Blooming Through the Unbearable

No danger that we are facing today is greater than the deadening of our response.

Roshi Joan Halifax, 7/18/2022

These were some of the first words shared at a talk centered on the spiritual Deep Ecology work of Joanna Macy Sunday, and a beautifully expressed warning against meeting immense challenges with despair.

That includes global warming, which refuses to fade gently into the night. And it’s a doozy – the most overwhelming, global, human threat to date, or at least for tens of thousands of years. A friend saw Elizabeth Kolbert speak at a university a few years back and was appalled when she answered the inevitable audience question of “what can we do?” with something like, Nothing. There is nothing you can personally do that will stop the headlong tumble towards an unlivable human planet. Here is where she is literally right: our household recycling, our composting, even our electric cars and solar panels are not enough, individually, to make a difference. The only individual actions that could make a dent would be those of leading political figures or the CEOs of prominent polluting corporations.

Here is where she is wrong: there is no such thing as an individual, isolated action in a living, social species. Not only do we bike instead of driving, we normalize biking and spark interest in others. We get the attention of those who want to sell bikes, who create tempting advertising around biking, generating more participation. Politicians glom on to boost their cred with the voting bloc of cyclists. Communities organize and successfully advocate for safer and more accessible bike paths, and more fearful folks now join in the ~carbon-free fun. The press reports on the changes in city planning. Car companies produce more electric vehicles in attempt to lure climate-conscious riders back. No single action occurs in a vacuum, and all have unseen reverberations.

And here is where she is deadeningly wrong: we have no idea what will actually improve our chances on planet Earth. That Not Knowing isn’t just a Buddhist practice, it is as scientific as it gets. Every scientific “truth” is literally a Theory, even the ones we take as gospel. No one knows how high the temperature will get, what exactly that will mean for our viability, or what might deflect us from that path. We have good models and predictions and explanation that we use to guide our actions, but we do not know what awaits us. Some people find this frightening. Some cling to the best guesses and worst case scenarios and despair in the presumed inevitability of The End. But Not Knowing, as a practice, is ultimately liberating. If we don’t know the future, we are free to accurately assess and focus on the present: is this act loving, kind, compassionate, meaningful, wise? Is it done for its own sake and not to reward my ego? Am I using the terror of the future to justify cruel behavior in the present? Whether it all fell apart tomorrow, or humanity were saved with the sunrise, would this still be a Right Action?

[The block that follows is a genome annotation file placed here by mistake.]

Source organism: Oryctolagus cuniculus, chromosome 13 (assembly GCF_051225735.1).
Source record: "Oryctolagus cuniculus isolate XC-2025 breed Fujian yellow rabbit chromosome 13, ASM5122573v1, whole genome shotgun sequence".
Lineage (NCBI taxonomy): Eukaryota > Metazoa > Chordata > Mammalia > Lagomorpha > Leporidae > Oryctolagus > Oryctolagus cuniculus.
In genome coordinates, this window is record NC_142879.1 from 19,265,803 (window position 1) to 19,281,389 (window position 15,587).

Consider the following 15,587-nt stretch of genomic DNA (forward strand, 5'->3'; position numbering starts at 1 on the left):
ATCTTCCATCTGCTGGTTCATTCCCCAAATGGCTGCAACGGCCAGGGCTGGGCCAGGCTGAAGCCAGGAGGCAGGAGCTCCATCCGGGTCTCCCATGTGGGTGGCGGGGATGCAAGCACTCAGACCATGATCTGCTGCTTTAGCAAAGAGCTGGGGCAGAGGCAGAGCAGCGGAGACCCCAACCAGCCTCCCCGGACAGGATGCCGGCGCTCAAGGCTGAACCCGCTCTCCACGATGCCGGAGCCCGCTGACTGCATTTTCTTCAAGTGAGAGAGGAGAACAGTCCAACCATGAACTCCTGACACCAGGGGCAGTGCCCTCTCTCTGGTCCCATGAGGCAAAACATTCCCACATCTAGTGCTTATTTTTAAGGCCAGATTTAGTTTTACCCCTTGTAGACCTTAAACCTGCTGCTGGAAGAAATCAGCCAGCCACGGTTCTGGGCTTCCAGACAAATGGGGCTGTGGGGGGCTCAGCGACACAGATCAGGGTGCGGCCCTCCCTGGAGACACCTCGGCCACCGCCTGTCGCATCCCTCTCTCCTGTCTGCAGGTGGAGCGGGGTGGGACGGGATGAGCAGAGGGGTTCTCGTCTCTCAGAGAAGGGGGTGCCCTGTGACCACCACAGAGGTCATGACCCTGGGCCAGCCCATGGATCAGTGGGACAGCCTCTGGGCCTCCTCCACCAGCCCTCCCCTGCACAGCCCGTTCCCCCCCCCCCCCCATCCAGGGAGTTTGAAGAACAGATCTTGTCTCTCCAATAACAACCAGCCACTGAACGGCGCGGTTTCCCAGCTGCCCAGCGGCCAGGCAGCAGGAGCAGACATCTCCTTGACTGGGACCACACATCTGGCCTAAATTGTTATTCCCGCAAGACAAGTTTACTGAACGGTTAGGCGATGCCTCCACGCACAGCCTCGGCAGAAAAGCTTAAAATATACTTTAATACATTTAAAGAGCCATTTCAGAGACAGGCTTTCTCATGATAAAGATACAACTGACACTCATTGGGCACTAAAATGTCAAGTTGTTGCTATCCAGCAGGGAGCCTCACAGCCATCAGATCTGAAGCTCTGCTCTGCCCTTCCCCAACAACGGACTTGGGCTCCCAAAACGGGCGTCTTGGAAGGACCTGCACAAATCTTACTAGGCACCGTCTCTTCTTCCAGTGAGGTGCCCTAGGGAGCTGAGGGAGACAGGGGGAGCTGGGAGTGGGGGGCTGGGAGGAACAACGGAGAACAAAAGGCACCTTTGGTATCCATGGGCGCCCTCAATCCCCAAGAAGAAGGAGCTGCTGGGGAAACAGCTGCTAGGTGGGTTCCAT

And here’s the other spiritual bit, the bit that Roshi Joan alluded to at the top: If we close ourselves off to action, because we believe it won’t fix anything; to our own heartbreak, because it hurts; to the pain of others, because it’s hard and uncomfortable; to lapping up the beauty of our world, because it will go away; to laughter, because there are so many reasons to cry; to love, because of impermanence, why are we even here? We do the best we can because it’s the right thing to do, not for an anticipated payout. Better to fail to save humanity by using less and loving more than to succeed by brutally annihilating a third of the population, right? It’s not about the fix; it’s about nurture.

Impermanence is the (admittedly shaky) foundation on which the Four Noble Truths sit. Everything is impermanent, including us and our planet. From the Buddhist perspective, it shouldn’t matter whether Earth’s temperature rises by 4 degrees Celsius tomorrow or in 2500. The urgency may increase, but the mindful behavior would be more or less the same.

Or maybe I’m wrong. Certainly the ongoing Heat Death of living creatures and landscapes makes me ponder quitting my job and devoting myself to whatever beneficial behavior I can muster up, and the likelihood of that happening increases as record-breaking temperatures and other environmental events become more dire. But I (breathe) try to return to the center of kindness, empathy, joy, and love. I love being alive. I love this planet so much it hurts. And I’m working on loving the people who share it with me. If I let my fear control the narrative, that love turns to despair. And there is really no reason to despair, because we are here in this unbearably beautiful place, and every moment is an opportunity to help others see it. Sitting with one suffering person is lifechanging. Planting one hazelnut tree is lifechanging. Feeding water to one parched koala is lifechanging. Returning one starfish to the ocean is lifechanging. No single one of us can stop global warming, but the lives we live can contribute to a wave of carbon reduction, and every single one of us can contribute to the wellbeing of a living creature on this gorgeous Earth.

Creative Imperfection (Perfection, pt 5)

Paris through the Window, Marc Chagall

We would have stagnated and likely died off as a species if we had settled for perfection. Evolution requires variation – a mutation from expectations, from what was extant or even conceivable before it happened. Our selectively cultivated foods – our pluots and actually tasty apples – came out of a desire for variety and difference: improvement, not perfection. When the focus shifted to profit, perfection took primacy over variety. (In the narrowest sense of the word profit, meaning a strictly financial benefit for the titular “owners” of the item in question, because the loss to the world has been enormous.) When we move from variation to perfection, we get shit. Look at the strawberry. Mass produced, global strawberries are engineered to be very red, very large, and very firm – the perfect image of a strawberry, and perfect for easy picking and long, bumpy transport. They are also flavorless. We are so averse to imperfect looking foods that we created a space for an alternative, radical industry based on selling “ugly” produce to people on subscription, because grocery stores won’t sell them. Because we won’t buy them. Perfect-ly good food, wasted because it doesn’t fit our model of what a particular food should look like.